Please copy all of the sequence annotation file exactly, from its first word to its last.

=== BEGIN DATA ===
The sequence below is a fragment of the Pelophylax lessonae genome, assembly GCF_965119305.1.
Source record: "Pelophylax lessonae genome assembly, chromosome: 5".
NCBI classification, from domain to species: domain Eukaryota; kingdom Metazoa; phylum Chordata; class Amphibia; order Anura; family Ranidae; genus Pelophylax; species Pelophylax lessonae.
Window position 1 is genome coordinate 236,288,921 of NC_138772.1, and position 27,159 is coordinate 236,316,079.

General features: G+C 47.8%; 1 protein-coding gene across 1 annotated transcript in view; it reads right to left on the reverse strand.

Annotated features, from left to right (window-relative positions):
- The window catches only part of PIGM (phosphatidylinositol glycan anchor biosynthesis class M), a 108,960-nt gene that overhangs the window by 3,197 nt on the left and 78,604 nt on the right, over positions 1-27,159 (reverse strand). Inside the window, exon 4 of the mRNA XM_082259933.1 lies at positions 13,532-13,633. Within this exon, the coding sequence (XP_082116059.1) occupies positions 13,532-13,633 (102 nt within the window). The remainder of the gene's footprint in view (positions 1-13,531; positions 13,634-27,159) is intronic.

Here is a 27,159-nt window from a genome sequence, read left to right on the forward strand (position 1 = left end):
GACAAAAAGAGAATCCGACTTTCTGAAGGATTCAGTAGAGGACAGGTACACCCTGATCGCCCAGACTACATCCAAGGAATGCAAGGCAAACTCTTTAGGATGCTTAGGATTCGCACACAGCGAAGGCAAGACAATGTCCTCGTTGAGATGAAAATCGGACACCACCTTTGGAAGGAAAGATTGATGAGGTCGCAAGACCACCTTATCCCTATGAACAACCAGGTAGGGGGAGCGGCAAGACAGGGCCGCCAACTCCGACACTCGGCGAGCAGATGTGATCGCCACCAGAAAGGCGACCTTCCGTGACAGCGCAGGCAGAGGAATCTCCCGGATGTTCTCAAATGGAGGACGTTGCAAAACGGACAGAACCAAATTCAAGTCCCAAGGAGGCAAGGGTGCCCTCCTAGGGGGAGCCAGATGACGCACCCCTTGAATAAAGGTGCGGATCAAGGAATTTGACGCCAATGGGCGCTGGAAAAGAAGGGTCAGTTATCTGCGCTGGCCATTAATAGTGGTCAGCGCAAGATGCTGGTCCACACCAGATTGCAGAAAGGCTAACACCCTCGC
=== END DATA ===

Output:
The sequence below is a fragment of the Pelophylax lessonae genome, assembly GCF_965119305.1.
Source record: "Pelophylax lessonae genome assembly, chromosome: 5".
NCBI classification, from domain to species: domain Eukaryota; kingdom Metazoa; phylum Chordata; class Amphibia; order Anura; family Ranidae; genus Pelophylax; species Pelophylax lessonae.
Window position 1 is genome coordinate 236,288,921 of NC_138772.1, and position 27,159 is coordinate 236,316,079.

General features: G+C 47.8%; 1 protein-coding gene across 1 annotated transcript in view; it reads right to left on the reverse strand.

Annotated features, from left to right (window-relative positions):
- The window catches only part of PIGM (phosphatidylinositol glycan anchor biosynthesis class M), a 108,960-nt gene that overhangs the window by 3,197 nt on the left and 78,604 nt on the right, over positions 1-27,159 (reverse strand). Inside the window, exon 4 of the mRNA XM_082259933.1 lies at positions 13,532-13,633. Within this exon, the coding sequence (XP_082116059.1) occupies positions 13,532-13,633 (102 nt within the window). The remainder of the gene's footprint in view (positions 1-13,531; positions 13,634-27,159) is intronic.

Here is a 27,159-nt window from a genome sequence, read left to right on the forward strand (position 1 = left end):
GACAAAAAGAGAATCCGACTTTCTGAAGGATTCAGTAGAGGACAGGTACACCCTGATCGCCCAGACTACATCCAAGGAATGCAAGGCAAACTCTTTAGGATGCTTAGGATTCGCACACAGCGAAGGCAAGACAATGTCCTCGTTGAGATGAAAATCGGACACCACCTTTGGAAGGAAAGATTGATGAGGTCGCAAGACCACCTTATCCCTATGAACAACCAGGTAGGGGGAGCGGCAAGACAGGGCCGCCAACTCCGACACTCGGCGAGCAGATGTGATCGCCACCAGAAAGGCGACCTTCCGTGACAGCGCAGGCAGAGGAATCTCCCGGATGTTCTCAAATGGAGGACGTTGCAAAACGGACAGAACCAAATTCAAGTCCCAAGGAGGCAAGGGTGCCCTCCTAGGGGGAGCCAGATGACGCACCCCTTGAATAAAGGTGCGGATCAAGGAATTTGACGCCAATGGGCGCTGGAAAAGAAGGGTCAGTTATCTGCGCTGGCCATTAATAGTGGTCAGCGCAAGATGCTGGTCCACACCAGATTGCAGAAAGGCTAACACCCTCGC